Because I was feeling so confident, I just had to open my big mouth and say, “let’s go tackle my fear of escalators.” So off we went. Once I heard the noise of the steps, my confidence decreased. It lowered even more so when I saw the steps moving.

“Come on, Amanda. Bump, Bump, step up,” my teacher said. I was clearly fearful and kept backing away from the steps even after I had felt the steps move with my cane. “I just can’t. I’m fearful,” I said.

“Yes, you can. Bump, Bump. Step on. Don’t look at it, and hold on to the rail for balance,” my teacher said once again.

I continued to protest and be fearful. An employer came over to us to check on me. I explained that I was in a lesson for travel and that I was just lacking confidence in re-learning this new skill.

After this, I did step on, but not very gracefully. Once we were at the second floor, we went around to the second escalator. Once again getting on wasn’t much better. But at least I tried it. I’m really lacking confidence. The next time I have an Orientation and Mobility lesson my teacher and I are planning on doing another lesson on escalators. I hope with time I gain more confidence and am able to step on and get off with more ease.

 

Plans Change: Informal Pre-Employment Class (independent living skills series 7)

The van was late. I was anxious; and I was starting to snack on my favorite taco chips and Dr. Pepper. Because I was still upset I called an international friend in England. We chatted up a storm until the van came.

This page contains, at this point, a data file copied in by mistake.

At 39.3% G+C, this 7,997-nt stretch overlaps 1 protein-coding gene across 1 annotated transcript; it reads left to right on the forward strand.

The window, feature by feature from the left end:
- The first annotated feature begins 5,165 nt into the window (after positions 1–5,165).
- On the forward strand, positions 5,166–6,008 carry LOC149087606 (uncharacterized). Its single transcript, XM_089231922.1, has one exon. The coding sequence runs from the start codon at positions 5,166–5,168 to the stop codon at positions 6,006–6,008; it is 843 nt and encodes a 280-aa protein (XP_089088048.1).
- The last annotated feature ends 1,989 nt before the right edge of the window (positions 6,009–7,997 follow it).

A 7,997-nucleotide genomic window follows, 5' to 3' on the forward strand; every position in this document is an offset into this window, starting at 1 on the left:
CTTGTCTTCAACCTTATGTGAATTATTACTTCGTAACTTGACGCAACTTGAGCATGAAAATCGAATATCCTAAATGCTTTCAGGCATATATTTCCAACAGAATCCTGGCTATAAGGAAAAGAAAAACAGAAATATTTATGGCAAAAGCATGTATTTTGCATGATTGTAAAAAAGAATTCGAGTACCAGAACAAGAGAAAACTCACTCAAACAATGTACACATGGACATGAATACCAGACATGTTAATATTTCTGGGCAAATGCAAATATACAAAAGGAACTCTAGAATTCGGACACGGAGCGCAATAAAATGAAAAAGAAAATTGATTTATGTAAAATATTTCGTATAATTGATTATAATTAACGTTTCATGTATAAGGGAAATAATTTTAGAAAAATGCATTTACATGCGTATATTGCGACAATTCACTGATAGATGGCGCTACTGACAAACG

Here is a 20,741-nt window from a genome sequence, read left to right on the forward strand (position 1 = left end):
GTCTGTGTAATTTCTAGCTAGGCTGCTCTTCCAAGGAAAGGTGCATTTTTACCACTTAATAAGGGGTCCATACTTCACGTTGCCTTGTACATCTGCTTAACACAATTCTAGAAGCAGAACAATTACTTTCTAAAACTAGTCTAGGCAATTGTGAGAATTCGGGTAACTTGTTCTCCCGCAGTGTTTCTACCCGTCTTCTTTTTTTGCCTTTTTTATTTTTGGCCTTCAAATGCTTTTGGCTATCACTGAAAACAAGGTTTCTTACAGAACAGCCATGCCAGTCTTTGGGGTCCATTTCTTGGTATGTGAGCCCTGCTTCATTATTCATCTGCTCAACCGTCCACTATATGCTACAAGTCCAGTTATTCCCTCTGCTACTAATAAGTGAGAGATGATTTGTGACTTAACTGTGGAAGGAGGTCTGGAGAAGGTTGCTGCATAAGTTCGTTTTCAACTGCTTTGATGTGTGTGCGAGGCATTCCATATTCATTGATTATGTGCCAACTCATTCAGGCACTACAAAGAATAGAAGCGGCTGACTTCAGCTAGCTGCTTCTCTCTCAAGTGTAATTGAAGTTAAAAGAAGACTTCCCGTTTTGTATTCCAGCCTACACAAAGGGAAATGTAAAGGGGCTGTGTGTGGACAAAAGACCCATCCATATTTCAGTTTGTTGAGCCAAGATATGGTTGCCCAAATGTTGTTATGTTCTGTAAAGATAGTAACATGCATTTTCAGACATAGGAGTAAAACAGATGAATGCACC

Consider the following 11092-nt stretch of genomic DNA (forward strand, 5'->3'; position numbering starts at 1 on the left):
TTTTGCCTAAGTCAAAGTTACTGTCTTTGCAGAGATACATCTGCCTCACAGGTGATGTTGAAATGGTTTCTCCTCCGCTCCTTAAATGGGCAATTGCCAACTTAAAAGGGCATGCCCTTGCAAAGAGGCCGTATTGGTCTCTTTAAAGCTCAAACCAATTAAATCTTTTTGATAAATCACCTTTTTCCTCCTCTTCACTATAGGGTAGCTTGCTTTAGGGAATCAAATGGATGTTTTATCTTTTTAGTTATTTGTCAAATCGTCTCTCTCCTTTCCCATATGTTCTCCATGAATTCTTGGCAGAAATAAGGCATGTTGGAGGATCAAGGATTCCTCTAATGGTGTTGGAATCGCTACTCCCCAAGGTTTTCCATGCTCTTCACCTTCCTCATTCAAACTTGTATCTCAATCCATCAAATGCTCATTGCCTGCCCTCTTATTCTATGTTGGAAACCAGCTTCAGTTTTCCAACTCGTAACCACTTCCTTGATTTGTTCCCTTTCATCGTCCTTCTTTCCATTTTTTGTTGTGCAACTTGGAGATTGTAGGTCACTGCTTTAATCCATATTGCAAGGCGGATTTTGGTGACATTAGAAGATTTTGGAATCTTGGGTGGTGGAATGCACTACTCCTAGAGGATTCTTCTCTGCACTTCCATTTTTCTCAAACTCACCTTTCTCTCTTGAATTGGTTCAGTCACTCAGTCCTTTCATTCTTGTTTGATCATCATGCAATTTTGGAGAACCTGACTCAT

The ride to school was uneventful, and I was only 30 minutes late. When I got there, I put my lunch away and walked into the conference room. I was eager to get started with my Orientation and Mobility lesson. Come to find out, my teacher had to cancel my lesson.

Instead of going home, I asked the instructor if it was okay to stay for the pre-employment lesson. Today’s lesson was on resumes. The first type of resume we covered was functional and how we should use quantity and qualitative examples. We looked at a few examples and discussed why they were good examples.

Once that topic was discussed, we went on to a functional disability statement. I must admit I have a disability statement, however it never covered such topics such as: what my vision is like and what I can see, how I can complete tasks in my daily life such as getting around, cooking and using the computer, and allowing the employer to ask any other questions they may have by opening the conversation yourself.

By that time, I brought up the issue of employers not believing that my eye condition is not real or the fact that I am either drunk or on drugs.

My teacher is right when he says you must have thick skin, and sometimes people are just plain ignorant. He is right; when I get those kinds of interviews, just move on. It only takes one “Yes,” out of the hundreds of “No’s” I have received to achieve success.

Accessibility and the Americans with Disabilities Act (ADA) was our next topic. It is hard for me to believe that someone in human resources would have knowledge about the ADA.  That lead us onto the topic of being able to sell yourself with your assets such as keyboarding skills, how your personal technology works, ect.